Friday, November 27, 2009

The Making of Los Angeles, Part One: "The Water Wars"

The empire that is and was the city of  Los Angeles was made possible by something that had nothing directly to do with Hollywood or the enormous military and commercial aircraft factories like Lockheed that once dominated the southern California economy.  

That thing was water--Los Angeles was built on the edge of a desert.  As the population swelled, water had to be brought in via a giant aquifer  from the remote Owens Valley 200 miles to the northeast.   To do that meant quietly buying up some of the land in that area before the Owens Valley farmers knew their water was to be taken from them in a quantity far and above what they had been told the project would do...  

This from Wikipedia on the background to the story:  

Mayor Fred Eaton lobbied Theodore Roosevelt and got the local irrigation system cancelled. William Mulholland misled residents of the Owens Valley, by claiming that Los Angeles would take water only for domestic purposes, not for irrigation]. By 1905, through purchases and bribery, Los Angeles purchased enough water rights to enable the aqueduct. Many argue that Los Angeles paid an unfair price to the farmers of Owens Valley for their land. Farmers that resisted the pressure from Los Angeles until 1930 received the highest price for their land; most farmers sold their land from 1905 to 1925, and received less than Los Angeles was actually willing to pay. However, the sale of their land brought the farmers substantially more income than if they had kept the land for farming and ranching. None of the sales were made under threat of eminent domain.

The aqueduct was sold to the citizens of Los Angeles as vital to the growth of the city. However, unknown to the public, the initial water would be used to irrigate the San Fernando Valley to the north, which was not at the time a part of the city. A syndicate of investors (again, close friends of Eaton, including Harrison Grey Otis) bought up large tracts of land in the San Fernando Valley with this inside information. This syndicate made substantial efforts to the passage of the bond issue that funded the aqueduct, including creating a false drought (by manipulating rainfall totals) and publishing scare articles in the Los Angeles Times, which Otis published.

 As the video documentary and the article note, when the water was brought into Los Angeles the aquifer stopped just north west of the city center, in a then-remote and dry region called the San Fernando Valley.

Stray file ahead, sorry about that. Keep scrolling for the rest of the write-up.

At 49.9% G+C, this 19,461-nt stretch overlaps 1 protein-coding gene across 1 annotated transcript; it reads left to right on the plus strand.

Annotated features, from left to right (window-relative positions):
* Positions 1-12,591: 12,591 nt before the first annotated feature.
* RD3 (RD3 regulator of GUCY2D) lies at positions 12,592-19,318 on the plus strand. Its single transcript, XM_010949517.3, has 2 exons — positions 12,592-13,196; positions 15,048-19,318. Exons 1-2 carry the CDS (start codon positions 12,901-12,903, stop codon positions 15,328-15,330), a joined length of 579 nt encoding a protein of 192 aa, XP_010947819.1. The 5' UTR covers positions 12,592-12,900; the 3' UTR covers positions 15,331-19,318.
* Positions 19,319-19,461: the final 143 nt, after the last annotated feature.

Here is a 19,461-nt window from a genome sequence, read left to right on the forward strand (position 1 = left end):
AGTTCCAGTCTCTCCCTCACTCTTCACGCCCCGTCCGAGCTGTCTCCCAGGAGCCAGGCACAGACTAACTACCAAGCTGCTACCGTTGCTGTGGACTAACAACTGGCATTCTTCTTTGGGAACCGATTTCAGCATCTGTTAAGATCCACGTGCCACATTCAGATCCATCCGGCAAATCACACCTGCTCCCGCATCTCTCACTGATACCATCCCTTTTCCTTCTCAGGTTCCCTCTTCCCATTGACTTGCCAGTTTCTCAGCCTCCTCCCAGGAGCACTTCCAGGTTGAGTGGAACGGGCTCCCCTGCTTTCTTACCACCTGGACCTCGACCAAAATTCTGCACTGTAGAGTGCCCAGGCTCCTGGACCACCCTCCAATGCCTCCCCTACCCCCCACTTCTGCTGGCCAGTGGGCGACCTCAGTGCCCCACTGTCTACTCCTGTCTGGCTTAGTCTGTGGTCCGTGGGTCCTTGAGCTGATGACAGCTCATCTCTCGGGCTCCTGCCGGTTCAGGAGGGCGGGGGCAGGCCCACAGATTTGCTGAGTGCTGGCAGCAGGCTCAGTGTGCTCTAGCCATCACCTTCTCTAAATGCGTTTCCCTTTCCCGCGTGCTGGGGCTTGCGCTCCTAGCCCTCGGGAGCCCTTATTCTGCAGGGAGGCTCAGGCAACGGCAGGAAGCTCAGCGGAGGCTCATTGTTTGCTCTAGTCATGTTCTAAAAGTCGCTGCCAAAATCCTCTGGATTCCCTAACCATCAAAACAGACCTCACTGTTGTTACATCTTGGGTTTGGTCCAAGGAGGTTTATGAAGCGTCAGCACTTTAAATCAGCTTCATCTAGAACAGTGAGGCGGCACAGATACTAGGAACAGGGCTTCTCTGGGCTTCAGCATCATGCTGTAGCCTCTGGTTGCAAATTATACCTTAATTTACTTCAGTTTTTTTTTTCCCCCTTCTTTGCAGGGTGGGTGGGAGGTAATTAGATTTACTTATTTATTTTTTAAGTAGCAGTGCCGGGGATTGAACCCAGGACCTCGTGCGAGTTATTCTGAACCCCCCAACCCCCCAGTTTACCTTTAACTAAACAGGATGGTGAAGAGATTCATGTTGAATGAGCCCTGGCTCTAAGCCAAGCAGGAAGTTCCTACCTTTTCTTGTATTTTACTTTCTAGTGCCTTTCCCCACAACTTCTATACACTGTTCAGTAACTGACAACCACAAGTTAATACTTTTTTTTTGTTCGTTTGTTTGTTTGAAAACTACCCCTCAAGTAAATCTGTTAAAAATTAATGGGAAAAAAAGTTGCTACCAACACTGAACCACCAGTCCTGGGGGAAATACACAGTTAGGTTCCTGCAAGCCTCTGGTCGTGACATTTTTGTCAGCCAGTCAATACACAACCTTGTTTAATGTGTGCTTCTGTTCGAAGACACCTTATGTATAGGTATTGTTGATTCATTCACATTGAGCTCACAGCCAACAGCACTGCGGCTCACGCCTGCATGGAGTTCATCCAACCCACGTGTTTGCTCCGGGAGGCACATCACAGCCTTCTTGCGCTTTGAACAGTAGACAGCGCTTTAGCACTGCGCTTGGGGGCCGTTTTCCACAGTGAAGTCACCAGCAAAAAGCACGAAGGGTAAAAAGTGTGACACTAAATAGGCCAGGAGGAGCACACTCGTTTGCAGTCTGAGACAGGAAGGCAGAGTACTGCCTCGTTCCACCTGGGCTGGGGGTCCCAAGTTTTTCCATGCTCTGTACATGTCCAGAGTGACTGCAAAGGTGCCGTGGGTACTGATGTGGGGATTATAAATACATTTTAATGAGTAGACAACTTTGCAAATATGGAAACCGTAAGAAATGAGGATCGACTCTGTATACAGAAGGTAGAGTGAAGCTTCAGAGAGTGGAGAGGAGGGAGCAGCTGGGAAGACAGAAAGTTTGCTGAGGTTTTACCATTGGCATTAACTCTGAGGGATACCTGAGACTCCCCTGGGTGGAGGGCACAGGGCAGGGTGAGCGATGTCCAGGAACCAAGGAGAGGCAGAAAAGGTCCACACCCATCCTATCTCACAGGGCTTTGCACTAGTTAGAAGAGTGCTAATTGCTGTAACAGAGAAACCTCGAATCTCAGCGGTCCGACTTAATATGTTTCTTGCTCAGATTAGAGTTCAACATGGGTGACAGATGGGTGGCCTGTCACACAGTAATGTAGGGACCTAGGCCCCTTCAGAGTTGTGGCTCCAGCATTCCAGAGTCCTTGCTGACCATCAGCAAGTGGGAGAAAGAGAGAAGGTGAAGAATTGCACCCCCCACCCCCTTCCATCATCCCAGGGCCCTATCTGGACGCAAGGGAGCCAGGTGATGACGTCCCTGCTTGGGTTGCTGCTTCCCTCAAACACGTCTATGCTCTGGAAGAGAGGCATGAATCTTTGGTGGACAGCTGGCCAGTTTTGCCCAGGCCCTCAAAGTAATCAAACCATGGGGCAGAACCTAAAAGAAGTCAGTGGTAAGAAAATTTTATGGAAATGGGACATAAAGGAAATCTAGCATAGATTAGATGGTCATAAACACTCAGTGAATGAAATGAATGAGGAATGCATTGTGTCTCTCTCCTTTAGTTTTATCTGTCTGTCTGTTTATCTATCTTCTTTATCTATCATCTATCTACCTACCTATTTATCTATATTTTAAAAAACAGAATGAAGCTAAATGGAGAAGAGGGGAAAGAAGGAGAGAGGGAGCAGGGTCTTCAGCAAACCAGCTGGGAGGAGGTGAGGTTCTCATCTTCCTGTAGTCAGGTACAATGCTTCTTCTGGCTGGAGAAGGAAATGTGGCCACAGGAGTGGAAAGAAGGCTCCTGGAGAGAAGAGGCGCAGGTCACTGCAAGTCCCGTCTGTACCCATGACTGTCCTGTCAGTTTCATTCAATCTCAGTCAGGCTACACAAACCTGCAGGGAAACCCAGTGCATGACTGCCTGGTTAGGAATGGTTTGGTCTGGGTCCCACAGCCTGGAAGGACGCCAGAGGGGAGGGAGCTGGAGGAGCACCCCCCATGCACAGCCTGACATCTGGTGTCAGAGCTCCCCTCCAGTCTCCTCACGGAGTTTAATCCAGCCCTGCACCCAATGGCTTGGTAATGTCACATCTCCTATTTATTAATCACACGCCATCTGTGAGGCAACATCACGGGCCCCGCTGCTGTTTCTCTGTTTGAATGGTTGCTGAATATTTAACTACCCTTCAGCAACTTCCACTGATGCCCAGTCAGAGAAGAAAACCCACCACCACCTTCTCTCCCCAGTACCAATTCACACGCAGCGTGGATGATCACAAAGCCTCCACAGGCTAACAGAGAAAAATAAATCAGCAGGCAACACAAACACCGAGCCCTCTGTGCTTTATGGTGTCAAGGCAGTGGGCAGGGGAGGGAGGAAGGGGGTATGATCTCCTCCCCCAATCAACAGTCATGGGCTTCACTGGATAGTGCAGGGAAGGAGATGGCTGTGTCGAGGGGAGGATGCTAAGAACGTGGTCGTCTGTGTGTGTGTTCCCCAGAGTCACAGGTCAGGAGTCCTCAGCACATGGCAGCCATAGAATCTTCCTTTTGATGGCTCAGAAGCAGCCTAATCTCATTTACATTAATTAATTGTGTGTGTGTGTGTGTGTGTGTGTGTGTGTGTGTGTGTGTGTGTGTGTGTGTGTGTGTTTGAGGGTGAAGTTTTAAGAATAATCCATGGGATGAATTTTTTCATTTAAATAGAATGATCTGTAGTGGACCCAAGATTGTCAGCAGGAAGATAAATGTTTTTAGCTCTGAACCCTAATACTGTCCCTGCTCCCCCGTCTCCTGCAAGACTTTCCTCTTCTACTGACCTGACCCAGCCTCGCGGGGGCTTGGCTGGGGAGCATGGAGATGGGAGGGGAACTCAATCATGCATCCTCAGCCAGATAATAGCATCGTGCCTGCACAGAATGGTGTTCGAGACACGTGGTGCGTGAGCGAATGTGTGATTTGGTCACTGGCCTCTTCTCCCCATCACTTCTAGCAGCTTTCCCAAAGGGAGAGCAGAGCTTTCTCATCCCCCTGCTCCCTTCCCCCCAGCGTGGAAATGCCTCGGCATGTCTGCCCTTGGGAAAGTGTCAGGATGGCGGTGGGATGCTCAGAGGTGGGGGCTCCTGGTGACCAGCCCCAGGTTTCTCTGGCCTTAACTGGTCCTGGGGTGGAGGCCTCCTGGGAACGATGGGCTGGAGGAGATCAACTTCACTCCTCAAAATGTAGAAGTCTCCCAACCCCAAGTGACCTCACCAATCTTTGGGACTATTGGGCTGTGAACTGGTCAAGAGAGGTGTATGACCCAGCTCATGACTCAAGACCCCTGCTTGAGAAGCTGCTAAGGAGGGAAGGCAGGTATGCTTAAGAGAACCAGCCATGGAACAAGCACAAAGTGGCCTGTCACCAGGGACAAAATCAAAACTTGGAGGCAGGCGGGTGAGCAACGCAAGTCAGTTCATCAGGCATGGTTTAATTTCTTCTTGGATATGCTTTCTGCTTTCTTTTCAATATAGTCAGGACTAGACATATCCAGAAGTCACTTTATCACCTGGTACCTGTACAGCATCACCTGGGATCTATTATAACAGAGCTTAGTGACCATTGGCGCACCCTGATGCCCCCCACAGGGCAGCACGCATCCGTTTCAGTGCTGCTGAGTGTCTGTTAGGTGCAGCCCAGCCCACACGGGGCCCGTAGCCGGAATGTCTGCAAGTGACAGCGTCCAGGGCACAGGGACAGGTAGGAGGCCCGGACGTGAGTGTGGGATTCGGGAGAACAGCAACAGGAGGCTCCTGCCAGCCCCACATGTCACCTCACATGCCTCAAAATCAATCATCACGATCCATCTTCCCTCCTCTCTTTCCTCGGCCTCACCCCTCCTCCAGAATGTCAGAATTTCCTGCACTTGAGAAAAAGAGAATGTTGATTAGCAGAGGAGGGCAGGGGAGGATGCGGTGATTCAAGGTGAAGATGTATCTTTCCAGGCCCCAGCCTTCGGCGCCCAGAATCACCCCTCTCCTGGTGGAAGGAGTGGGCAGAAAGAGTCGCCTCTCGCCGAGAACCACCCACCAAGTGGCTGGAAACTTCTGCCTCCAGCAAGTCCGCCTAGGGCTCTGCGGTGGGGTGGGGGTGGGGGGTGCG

In order for Los Angleanos to get at the water the people needed, it became imperative that the city council annex the valley into the city.  This created a bonanza for the large landowners who had recently purchased land sub rosa for a fraction of the cost of what the land would be worth had the original owners knew the full plans of William  Mullholland and his friends.

The story was retold in 1974 by Roman Polanski and screenwriter Robert Towne for the movie "Chinatown".  Now an American classic, it features the same events of the "Water Wars"  only transported thirty years ahead in time to make the story work in the Los Angeles of crime novelists Raymond Chandler and James M. Cain.    John Huston plays millionaire Noah Cross, a thinly veiled version of Mulholland, with an added twist of utter depravity.  


  1. An equally-interesting tale is that of the Salton Sea, and the developments on it. As recently as ten years ago, some of the homes there were still occupied; in the '50's, it was a mecca for midcentury-modern architects; some excellent-though-decrepit examples still exist.

    You've done a good job of presenting a little-known piece of recent American history!

  2. Thanks Astra!

    The Salton Sea is another story in "Cadillac Desert". I've always wanted to go out there and see the area. Thanks for your information.

  3. Perhaps the best set-piece I've seen on the subject is the John Water's documentary. The trailer is below - it's well worth seeing:

  4. Oh my gawd! That is one crazy piece of ruined Americana! Looks well worth seeing indeed.

  5. LOL!!!!

    It certainly is!